R.I.P., Robert Hunter
"What a long strange trip it must have been for Robert Hunter. Through his lyrics, he had the rare gift of creating a timeless world full of gamblers, travelers, lovers, losers, and lost souls… all brought to life by the Grateful Dead. Hunter’s poetic lyrics are as essential an element to the Grateful Dead’s magic as the music itself and will continue to endure for centuries to come. His words transcend time and space, evident in the fact they are still performed to crowds of hundreds of thousands to this day, over 50 years since he first became the band’s primary lyricist. My sincerest condolences go out to Maureen and Kate Hunter. Rest assured that we will make sure Hunter’s words continue to glow with the gold of sunshine.” - Mark Pinkus, President, Rhino
The Grateful Dead has lost one of the most significant members of its family: Robert Hunter, the man whose friendship with Jerry Garcia led to a creative collaboration that spawned some of the band’s most beloved songs, including “Dark Star”, “Ripple,” “Truckin’” and many, many, many more.
Born on June 23, 1941 in Arroyo Grande, California, just outside of San Luis Obispo, Robert Burns – his last name changed when his mother remarried after his father deserted the family when Hunter was only seven years old – started honing his skills as a writer when he was still a child, but once he entered high school, he began to embrace his love of music, learning to play several instruments. After graduating, he headed to the University of Connecticut, but after only a year, he opted to return to California, settling in Palo Alto, and it was there that he first met Jerry Garcia.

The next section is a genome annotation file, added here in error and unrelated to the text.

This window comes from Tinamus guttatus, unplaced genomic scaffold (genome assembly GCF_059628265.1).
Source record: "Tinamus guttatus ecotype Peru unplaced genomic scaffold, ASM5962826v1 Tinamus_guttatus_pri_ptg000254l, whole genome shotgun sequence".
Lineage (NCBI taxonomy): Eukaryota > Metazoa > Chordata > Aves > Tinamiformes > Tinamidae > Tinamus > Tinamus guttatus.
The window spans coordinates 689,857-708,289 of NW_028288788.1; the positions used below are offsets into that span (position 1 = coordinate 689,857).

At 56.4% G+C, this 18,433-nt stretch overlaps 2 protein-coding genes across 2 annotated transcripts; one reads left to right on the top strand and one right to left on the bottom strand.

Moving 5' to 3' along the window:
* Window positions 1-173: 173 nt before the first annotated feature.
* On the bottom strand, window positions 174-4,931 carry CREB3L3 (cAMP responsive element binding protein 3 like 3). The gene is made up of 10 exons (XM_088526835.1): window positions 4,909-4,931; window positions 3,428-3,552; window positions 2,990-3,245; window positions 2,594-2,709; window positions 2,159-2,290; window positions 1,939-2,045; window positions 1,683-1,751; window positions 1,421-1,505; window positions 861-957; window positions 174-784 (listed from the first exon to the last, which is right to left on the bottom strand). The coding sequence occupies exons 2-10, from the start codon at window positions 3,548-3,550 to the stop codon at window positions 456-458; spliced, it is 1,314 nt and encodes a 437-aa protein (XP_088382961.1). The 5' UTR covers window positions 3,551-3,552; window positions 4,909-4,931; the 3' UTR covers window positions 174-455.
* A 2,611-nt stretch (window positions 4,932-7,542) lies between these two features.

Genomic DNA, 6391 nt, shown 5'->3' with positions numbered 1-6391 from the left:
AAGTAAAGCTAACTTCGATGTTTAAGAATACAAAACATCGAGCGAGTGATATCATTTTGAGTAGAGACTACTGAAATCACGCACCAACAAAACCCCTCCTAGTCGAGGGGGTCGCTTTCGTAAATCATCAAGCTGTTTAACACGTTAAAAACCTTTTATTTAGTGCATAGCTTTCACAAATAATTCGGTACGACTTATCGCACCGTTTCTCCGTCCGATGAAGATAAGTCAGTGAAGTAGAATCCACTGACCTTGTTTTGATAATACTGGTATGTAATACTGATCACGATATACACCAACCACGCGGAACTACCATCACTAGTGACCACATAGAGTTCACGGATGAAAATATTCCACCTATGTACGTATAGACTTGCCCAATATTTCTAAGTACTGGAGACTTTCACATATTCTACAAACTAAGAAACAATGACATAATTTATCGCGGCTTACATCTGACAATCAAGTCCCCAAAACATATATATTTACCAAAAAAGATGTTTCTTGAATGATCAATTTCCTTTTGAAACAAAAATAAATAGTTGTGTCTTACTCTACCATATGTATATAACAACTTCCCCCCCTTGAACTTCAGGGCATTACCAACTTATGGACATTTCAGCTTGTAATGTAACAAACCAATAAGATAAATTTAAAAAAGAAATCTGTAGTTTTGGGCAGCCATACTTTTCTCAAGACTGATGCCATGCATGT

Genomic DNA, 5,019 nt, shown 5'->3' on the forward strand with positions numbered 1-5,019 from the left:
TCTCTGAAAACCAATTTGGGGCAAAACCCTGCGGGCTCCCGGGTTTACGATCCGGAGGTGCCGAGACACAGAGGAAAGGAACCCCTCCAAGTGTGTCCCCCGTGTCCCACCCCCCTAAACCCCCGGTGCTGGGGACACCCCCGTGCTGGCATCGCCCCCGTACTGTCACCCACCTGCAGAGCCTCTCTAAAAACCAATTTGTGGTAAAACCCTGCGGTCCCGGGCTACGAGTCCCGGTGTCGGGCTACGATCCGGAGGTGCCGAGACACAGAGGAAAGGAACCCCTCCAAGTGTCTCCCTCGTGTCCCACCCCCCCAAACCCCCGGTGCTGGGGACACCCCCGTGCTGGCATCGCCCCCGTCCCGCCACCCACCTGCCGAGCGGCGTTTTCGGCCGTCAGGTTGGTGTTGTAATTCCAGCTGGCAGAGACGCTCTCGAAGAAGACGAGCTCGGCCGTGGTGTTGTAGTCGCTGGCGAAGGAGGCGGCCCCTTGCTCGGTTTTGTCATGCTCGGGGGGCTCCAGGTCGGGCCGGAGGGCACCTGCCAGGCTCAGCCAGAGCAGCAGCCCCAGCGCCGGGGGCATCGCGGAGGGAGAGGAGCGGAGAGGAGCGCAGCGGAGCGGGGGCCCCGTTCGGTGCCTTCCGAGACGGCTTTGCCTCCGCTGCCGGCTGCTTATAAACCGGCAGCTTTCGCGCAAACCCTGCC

In the early ‘60s, Garcia and Hunter actually formed a short-lived duo called – appropriately enough – Bob and Jerry – but between Garcia outshining Hunter as a guitarist and Hunter having more interest in writing anyway, they broke up. There, there, don’t cry: you already know that they get back together and forge an even stronger relationship by embracing their respective creative strengths. Indeed, by the time The Grateful Dead recorded AOXOMOXOA, the Garcia / Hunter collaboration was so significant that they co-wrote every single song on the album together, and if there’s any question as to how important Hunter was to the Dead as their lyricist, he was inducted into the Rock and Roll Hall of Fame as a member of the band, the first non-performer ever to receive such an honor.
R.I.P., Robert. You were a true poet.
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